Kung Pao in the Time of COVID

👨‍🍳 Cooking in the Time of COVID 👨‍🍳

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As a hedge against renewed COVID angst and the current wave of Kafkaesque national politics, I’m cleaving to this course again for a little while, just until the omicron spike subsides. (Some say the graph is shaped like an ice pick but I can’t help seeing it as an inverted hypodermic needle.)

Because I ran out of Ben & Jerry’s but I did have chicken and crunchy peanuts on hand, Kung Pao will have to do for today’s comfort food.

In addition to those two ingredients, I added red bell peppers and scallions along with dried chili peppers, Sichuan peppercorns, garlic, ginger, and yibin yacai (preserved mustard greens) for the aromatic flavor burst component, and sugar, soy sauce, Shaoxing wine, Zhenjiang vinegar, and Guizhou fermented black bean chili sauce to keep it together.

And apropos of keeping it together, I can’t help but wonder if it’s possible that between the red bell peppers and the green scallions, I was subconsciously trying to keep Christmas around a little longer.
Stay safe, be well, and eat whatever it takes. ❤️

Egg Drop Soup

And speaking of holiday leftovers….

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I usually use chicken broth when I make egg drop soup.

But the idea here was to use up all the leftover turkey with deference to glorified frugality beyond the ritual turkey salad sandwiches, turkey hash, turkey mole, turkey tetrazzini, turkey burritos, turkey pot pie (see last post) and an occasional treat for the cats, so the broth that went into this dish was made from leftover roasted turkey bones.

If only I had a leftover turkey egg to use in this…. 🙃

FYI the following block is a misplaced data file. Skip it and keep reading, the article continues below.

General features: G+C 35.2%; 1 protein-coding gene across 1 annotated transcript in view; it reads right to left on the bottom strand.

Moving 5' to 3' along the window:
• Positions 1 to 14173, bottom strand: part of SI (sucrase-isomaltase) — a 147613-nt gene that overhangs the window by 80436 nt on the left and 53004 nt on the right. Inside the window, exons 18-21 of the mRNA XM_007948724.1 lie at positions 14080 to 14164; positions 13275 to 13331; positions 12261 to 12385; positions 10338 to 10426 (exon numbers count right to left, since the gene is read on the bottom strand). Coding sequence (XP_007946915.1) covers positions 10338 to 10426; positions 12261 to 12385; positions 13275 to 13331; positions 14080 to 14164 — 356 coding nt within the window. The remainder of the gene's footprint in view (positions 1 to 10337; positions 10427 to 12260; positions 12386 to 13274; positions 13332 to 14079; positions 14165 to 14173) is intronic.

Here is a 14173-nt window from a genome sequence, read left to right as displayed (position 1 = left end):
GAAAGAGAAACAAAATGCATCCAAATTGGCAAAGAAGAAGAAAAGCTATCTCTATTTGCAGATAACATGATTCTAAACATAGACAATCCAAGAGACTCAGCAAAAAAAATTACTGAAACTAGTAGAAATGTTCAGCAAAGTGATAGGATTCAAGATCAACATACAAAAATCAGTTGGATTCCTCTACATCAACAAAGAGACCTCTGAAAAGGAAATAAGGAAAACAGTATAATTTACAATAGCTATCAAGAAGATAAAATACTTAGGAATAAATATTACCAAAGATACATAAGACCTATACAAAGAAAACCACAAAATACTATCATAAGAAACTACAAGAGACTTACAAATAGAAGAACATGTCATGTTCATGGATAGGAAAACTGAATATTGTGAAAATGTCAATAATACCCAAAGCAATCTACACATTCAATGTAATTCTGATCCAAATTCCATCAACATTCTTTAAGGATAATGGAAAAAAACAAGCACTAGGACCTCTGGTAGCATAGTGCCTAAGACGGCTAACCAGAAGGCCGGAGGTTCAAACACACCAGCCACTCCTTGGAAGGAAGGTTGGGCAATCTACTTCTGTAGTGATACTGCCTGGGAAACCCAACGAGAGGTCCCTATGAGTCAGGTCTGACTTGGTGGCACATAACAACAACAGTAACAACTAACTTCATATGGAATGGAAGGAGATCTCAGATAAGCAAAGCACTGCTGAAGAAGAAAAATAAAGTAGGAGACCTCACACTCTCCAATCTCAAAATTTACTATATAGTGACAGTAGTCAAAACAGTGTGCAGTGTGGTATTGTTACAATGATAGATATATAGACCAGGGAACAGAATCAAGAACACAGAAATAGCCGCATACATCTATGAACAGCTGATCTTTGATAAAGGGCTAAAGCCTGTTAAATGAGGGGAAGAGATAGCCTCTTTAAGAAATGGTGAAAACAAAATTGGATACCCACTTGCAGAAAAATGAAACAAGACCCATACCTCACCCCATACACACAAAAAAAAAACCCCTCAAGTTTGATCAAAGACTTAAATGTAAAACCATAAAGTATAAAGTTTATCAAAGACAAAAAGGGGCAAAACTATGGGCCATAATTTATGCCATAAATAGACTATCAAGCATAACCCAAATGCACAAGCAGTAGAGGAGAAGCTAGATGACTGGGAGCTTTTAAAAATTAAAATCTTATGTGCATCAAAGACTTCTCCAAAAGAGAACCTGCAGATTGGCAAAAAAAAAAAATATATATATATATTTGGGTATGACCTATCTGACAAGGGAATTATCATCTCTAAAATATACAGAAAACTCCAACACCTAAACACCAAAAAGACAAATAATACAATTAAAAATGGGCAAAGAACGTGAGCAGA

Lunch in a New York Minute

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A post? Now? No time!

Supposed to be making treats for the holidays. Might not even be enough time to get it all done.

But…hungry right now. Need something faster than delivery. Fresh mushrooms in the fridge, rice noodles in the pantry, fresh ginger, garlic, scallions, onions, always a jar of “master sauce” on hand. Boil noodz, chop veg, stir fry, plate.

Time for artsy photo? Nope. Barely in focus.

Time for clever writing? Nope. Not even full sentences.

Lunch served. Back to holiday prep!

East Harbor Seafood Palace

It’s been a minute. Dim sum from East Harbor Seafood Palace, 714 65th St in Sunset Park, Brooklyn – all equally delicious. Last photo was taken mid-stream, just after as many empty plates had been cleared.

It is said that a picture is worth 1,000 words, so now I don’t have to write (and you don’t have to read) 10,000 words! 😉

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Xin Fa Bakery Dan Tat

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Chinese Egg Custard Tarts (蛋挞, dan tat among other English spellings) are on display in just about every bakery case in NYC Chinatowns and can be spotted riding on dim sum trolleys threading their way through restaurants at lunchtime. They found their way to China and Hong Kong decades ago via English custard tarts and Portuguese pastéis de nata and are available these days in a wide variety of styles: basic (Guangzhou/English-inspired bright yellow surface), brûléed (Macao/Portuguese influence), egg white only, green tea, coconut, even strawberry, almond, papaya…and the list of creative variations goes on. Some time ago, there was a bakery on Mott Street that sold them to the exclusion of any other baked goods and boasted dozens of flavors; alas, they’ve since closed. New Flushing Bakery offers a rotating assortment including Strawberry Milk Custard, Lemon Egg Custard, Mango Egg Custard with tapioca balls, and Purple Potato Custard. Best I can tell, dan tat are a universal favorite.